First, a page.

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Treaty is Already Deleted from Education

Maori Party Reveals That the Treaty of Waitangi is Already Deleted from Education

Is this cultural Genocide by Omission?

Te Ururoa Flavell, Education Spokesperson for Maori Party

Tuesday 1 August 2006

“It is an utter outrage that the new draft curriculum for schools has obliterated the Treaty of Waitangi from the education of New Zealanders” stated Te Ururoa Flavell, Education Spokesperson for the Maori Party.

“I am astounded that this Government has removed Te Tiriti o Waitangi, which is the key source of the Government’s moral and political claim to legitimacy, from the New Zealand Curriculum” said Mr Flavell.

“For the last thirteen years, the education system has been providing opportunities to learn about Te Tiriti o Waitangi as a key part of the ‘very best education system for our young people’ said Mr Flavell.

“I have to ask - what is the problem here?”

“A survey commissioned by the State Services Commission, indicated that 57% of New Zealanders said that greater knowledge about the Treaty would help many New Zealanders have a better understanding of our country and its history” said Mr Flavell.

“Another survey found that New Zealanders aged under 30 had higher levels of knowledge about the Treaty than other groups. These are all facts which confirm the value and the significance of including Te Tiriti o Waitangi as part of our education”.

“Is Labour simply trying to win political favours from NZ First, in pre-empting the deletion of the Treaty of Waitangi Bill?”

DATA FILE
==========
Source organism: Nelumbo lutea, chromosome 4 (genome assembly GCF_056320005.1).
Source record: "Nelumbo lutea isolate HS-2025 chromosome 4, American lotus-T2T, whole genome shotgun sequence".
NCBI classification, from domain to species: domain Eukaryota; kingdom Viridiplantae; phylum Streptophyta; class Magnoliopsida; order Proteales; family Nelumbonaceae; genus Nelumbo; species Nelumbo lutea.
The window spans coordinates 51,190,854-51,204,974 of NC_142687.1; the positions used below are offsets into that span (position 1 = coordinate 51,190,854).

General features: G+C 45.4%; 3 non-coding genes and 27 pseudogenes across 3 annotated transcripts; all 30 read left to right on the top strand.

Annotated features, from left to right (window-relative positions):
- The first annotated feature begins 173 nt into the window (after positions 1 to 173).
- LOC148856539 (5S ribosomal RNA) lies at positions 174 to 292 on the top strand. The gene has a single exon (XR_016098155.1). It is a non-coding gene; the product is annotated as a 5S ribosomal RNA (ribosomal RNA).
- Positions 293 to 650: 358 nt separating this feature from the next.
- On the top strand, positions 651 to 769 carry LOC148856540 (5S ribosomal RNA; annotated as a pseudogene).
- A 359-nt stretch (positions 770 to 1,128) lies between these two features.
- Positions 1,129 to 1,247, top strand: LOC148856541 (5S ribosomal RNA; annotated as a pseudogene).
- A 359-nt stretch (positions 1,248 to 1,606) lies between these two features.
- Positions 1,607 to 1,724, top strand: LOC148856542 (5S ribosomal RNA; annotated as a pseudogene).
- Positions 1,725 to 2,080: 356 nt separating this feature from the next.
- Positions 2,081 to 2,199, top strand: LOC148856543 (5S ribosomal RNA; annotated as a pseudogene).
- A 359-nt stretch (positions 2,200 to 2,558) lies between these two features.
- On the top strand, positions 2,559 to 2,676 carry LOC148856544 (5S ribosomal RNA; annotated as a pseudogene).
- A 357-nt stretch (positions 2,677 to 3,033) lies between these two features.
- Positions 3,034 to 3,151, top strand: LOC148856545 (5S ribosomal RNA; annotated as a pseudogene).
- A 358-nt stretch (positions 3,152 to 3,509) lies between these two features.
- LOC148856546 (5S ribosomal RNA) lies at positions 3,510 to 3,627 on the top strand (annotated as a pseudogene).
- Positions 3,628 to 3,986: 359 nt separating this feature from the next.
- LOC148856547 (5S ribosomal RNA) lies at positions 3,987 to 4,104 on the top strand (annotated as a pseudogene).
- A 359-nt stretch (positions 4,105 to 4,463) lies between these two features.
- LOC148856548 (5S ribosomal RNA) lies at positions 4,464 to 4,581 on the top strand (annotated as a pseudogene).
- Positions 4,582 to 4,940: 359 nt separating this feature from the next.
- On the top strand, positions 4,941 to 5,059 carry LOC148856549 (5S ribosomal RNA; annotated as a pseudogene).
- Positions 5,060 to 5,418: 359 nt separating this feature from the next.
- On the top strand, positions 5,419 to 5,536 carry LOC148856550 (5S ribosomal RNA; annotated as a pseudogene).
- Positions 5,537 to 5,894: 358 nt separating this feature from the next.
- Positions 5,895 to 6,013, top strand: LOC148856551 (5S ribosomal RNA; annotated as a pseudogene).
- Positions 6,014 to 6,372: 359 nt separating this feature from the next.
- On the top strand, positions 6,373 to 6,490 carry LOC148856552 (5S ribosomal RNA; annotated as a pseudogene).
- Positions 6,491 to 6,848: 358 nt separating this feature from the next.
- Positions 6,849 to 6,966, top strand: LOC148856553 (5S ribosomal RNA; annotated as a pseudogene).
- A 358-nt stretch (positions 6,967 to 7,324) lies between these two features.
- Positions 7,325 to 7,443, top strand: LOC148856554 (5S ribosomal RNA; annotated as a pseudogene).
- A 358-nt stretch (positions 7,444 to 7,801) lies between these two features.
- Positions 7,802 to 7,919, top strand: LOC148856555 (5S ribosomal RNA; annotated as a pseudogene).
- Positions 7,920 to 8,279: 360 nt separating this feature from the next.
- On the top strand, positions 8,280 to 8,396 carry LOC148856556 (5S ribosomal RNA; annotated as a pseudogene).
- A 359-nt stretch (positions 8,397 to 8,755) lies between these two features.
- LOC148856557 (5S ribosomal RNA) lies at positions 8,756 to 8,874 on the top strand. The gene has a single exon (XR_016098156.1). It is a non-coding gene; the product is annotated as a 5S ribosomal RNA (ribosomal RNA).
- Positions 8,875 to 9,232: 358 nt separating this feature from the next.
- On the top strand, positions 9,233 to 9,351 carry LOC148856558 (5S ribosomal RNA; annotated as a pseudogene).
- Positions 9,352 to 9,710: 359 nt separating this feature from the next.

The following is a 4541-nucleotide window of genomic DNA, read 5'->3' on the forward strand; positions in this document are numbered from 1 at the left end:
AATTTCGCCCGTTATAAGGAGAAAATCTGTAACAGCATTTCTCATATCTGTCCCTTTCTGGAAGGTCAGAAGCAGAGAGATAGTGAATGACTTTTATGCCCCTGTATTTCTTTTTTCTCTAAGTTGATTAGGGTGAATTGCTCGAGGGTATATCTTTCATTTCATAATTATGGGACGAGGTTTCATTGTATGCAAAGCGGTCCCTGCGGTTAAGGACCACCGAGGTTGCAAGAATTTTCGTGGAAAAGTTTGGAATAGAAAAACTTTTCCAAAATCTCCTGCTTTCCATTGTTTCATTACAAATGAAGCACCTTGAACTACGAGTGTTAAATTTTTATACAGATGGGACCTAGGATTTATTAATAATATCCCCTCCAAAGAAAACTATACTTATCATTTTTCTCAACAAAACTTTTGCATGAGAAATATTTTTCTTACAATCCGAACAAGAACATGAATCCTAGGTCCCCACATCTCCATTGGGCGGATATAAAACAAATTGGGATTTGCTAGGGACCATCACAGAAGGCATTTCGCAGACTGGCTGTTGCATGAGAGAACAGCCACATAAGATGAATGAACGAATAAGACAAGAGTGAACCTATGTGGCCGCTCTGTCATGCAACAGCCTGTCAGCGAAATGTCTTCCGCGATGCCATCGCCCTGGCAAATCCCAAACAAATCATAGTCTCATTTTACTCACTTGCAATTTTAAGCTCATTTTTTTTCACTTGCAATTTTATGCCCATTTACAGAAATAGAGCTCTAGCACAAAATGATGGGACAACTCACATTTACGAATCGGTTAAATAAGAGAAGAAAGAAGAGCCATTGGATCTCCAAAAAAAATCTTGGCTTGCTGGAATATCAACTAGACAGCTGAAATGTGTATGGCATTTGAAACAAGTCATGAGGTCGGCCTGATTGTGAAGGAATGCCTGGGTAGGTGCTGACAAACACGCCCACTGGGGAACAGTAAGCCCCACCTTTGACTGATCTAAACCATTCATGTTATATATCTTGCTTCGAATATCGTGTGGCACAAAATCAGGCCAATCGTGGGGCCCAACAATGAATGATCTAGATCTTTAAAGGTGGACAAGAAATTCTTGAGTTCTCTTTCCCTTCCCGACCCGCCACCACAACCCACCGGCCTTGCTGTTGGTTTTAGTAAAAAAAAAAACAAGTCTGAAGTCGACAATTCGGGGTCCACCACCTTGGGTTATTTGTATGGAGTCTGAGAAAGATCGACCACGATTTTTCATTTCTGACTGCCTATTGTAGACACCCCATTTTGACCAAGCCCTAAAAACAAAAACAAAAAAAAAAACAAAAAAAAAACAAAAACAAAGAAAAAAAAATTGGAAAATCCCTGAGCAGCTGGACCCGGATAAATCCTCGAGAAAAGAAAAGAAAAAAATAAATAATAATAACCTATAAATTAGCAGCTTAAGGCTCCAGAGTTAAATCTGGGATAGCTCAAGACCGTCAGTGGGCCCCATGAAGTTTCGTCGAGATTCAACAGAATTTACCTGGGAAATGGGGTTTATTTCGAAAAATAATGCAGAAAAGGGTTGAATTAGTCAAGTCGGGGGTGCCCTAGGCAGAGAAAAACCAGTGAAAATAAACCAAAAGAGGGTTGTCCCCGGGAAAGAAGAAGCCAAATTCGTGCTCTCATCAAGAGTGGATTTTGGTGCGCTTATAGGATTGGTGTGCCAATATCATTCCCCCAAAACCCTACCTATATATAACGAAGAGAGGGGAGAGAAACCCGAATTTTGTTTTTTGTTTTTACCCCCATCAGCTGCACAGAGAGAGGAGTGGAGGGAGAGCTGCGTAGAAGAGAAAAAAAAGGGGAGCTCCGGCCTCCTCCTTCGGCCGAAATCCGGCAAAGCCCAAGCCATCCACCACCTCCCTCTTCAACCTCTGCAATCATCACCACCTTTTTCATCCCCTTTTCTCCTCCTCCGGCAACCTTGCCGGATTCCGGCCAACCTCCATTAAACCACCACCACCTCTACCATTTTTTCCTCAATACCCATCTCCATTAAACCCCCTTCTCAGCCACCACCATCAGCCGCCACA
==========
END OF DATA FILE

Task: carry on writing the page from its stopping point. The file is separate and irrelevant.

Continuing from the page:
“The removal of realities - our constitutional foundation - is clearly the creation of the Doctors of Spin employed by the Labour Party to rewrite history”.

“A search of the new curriculum reveals that the words, Treaty of Waitangi (or Tiriti o Waitangi) do not appear in key areas such as

- principles (The Treaty was previously one of nine key principles of the New Zealand Curriculum Framework)

- in the Social Sciences curriculum, (where learning about New Zealand society used to include “an understanding of the Treaty of Waitangi”)

- in the Language and Languages section (where te reo was previously referred to as a taonga under the terms of the Treaty of Waitangi”).

“Indeed, the Treaty has been slashed out of all parts of the national strategy for education, as Labour moves to align itself with National, and NZ First”.

“It is a sad reflection on Labour that it has reverted to some of the behaviours of the ‘Rogernomics’ era, where it seems that the Market, now referred to as the Community, should take responsibility for the moral integrity and the development of values of Aotearoa as a society”.

“It certainly looks now, that the powerful, whom Labour is increasingly wooing, will determine the type of society that we have”.

“Labour has lost its moral fibre, if indeed that fibre existed in the first place”.

“Even sadder yet, was to hear the Minister of Maori Affairs, Hon Parekura Horomia, explain in the House, that ‘removing the principles’ of the Treaty of Waitangi from the curriculum would “enhance the principles” concluded Mr Flavell.

“Does that make sense to you - because it sure doesn’t to me!” he ended.


New Zealand Curriculum Framework, 1993

The New Zealand Curriculum recognises the significance of the Treaty of Waitangi.
The school curriculum will recognise and value the unique position of Māori in New Zealand society. All students will have the opportunity to acquire some knowledge of Māori language and culture. Students will also have the opportunity to learn through te reo and nga tikanga Māori. The school curriculum will acknowledge the importance to all New Zealanders of both Māori and Pakeha traditions, histories, and values.


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